Read the full story at Green Car Congress.
California Governor Gavin Newsom has directed the Department of Conservation’s Geologic Energy Management (CalGEM) Division to initiate regulatory action to end the issuance of new permits for hydraulic fracturing (“fracking”) by January 2024. Additionally, Governor Newsom requested that the California Air Resources Board (CARB) analyze pathways to phase out oil extraction across the state by no later than 2045.
Read the full story from The Hill.
Nearly 400 state and local elected officials from across the country signed a letter calling for an outright ban on new federal permits for fracking and fossil fuel infrastructure after the Biden administration imposed a temporary moratorium on such permitting on federal lands.
Read the full story at e360 Digest.
The regulatory agency in charge of managing the Delaware River and its tributaries voted last week to permanently ban natural gas drilling and fracking within the entire four-state watershed, which supplies the drinking water for more than 13 million people in Pennsylvania, Delaware, New Jersey, and New York.
The interstate Delaware River Basin Commission (DRBC) cited the scientific evidence that fracking has polluted drinking water, surface water, and groundwater.
The vote prohibits gas drilling in parts of the Marcellus Shale that overlap the Delaware watershed, specifically in northeastern Pennsylvania and southern New York State, NPR reported.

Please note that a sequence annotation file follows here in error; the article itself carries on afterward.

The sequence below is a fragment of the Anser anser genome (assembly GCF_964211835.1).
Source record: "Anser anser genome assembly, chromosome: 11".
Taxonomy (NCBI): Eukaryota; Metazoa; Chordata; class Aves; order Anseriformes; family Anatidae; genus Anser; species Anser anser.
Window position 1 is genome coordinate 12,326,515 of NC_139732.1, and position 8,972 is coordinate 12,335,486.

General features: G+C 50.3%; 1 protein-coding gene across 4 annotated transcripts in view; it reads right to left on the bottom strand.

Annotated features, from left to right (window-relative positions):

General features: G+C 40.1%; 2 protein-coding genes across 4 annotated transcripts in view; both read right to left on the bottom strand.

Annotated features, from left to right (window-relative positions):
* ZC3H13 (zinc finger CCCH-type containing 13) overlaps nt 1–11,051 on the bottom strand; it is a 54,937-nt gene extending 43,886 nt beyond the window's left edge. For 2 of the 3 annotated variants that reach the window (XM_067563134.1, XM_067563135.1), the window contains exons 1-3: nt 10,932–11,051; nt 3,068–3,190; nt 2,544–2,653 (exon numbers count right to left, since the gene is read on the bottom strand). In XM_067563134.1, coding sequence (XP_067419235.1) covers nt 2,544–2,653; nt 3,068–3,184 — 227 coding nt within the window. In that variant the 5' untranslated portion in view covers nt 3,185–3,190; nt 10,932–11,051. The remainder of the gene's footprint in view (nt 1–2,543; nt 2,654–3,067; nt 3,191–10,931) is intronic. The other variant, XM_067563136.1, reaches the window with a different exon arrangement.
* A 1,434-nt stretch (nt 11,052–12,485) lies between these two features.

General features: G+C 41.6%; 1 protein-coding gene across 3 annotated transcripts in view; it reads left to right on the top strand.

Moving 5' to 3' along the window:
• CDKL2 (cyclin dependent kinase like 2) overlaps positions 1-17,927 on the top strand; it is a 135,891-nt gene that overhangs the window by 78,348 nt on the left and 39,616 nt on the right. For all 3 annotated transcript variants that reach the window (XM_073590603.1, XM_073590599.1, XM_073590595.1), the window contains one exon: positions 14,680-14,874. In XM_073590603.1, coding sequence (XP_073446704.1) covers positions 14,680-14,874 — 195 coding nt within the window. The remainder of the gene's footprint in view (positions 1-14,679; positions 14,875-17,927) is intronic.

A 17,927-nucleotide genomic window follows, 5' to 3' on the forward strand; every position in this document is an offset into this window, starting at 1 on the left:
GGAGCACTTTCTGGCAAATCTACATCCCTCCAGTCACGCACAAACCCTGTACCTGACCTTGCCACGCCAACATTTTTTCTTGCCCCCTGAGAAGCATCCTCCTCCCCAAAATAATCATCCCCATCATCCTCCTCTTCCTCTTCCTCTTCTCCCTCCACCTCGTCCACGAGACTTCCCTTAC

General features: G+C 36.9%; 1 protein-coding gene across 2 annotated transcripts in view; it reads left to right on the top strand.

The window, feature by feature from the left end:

Read the full story in the New Yorker.
After pressure from families, Pennsylvania has launched studies into whether fracking can be linked to local illnesses.
Read the full story at Ensia.
North Dakota’s water supplies are at risk from contaminants from fracking wastewater, but residents are fighting back.
Read the full story in the Public Herald.
In Pennsylvania, the final destination of 66 percent of liquid waste from 30 municipal landfills accepting fracking’s oil and gas waste remains unknown. Oil and gas waste from fracking contains high concentrations of Technically Enhanced Naturally Occurring Radioactive Materials (TENORM), and wherever this radioactive TENORM waste is stored, rain carries water-soluble radionuclides such as Radium-226 through the landfill to create what’s known as leachate – the landfill’s liquid waste. This TENORM-laden leachate is commonly sent to Waste Water Treatment Plants (WWTPs) that are not equipped to remove it before it’s dumped into rivers.
Read the full story from Virginia Tech.
A team of geoscience researchers in the Virginia Tech College of Science has developed a new theory to explain how and why injection-induced earthquakes continue to occur even when injection rates decline.
Read the full story from NPR.
The Appalachian Trail – the 2,200-mile hiking stretch that goes from Georgia to Maine — is at the center of a legal battle that has risen to the Supreme Court.
The case involves a proposed pipeline that would connect natural gas fracked in West Virginia to population centers in Virginia and North Carolina. The Atlantic Coast Pipeline would cross the Appalachian Trail within the George Washington National Forest in Virginia, and some environmental groups are challenging the legality of the permit the U.S. Forest Service issued allowing that to happen.
Read the full story from Oregon Public Broadcasting.
The Oregon Department of Energy has issued a notice of violation to a hazardous waste facility for accepting more than 2 million pounds of radioactive materials east of the Columbia River Gorge.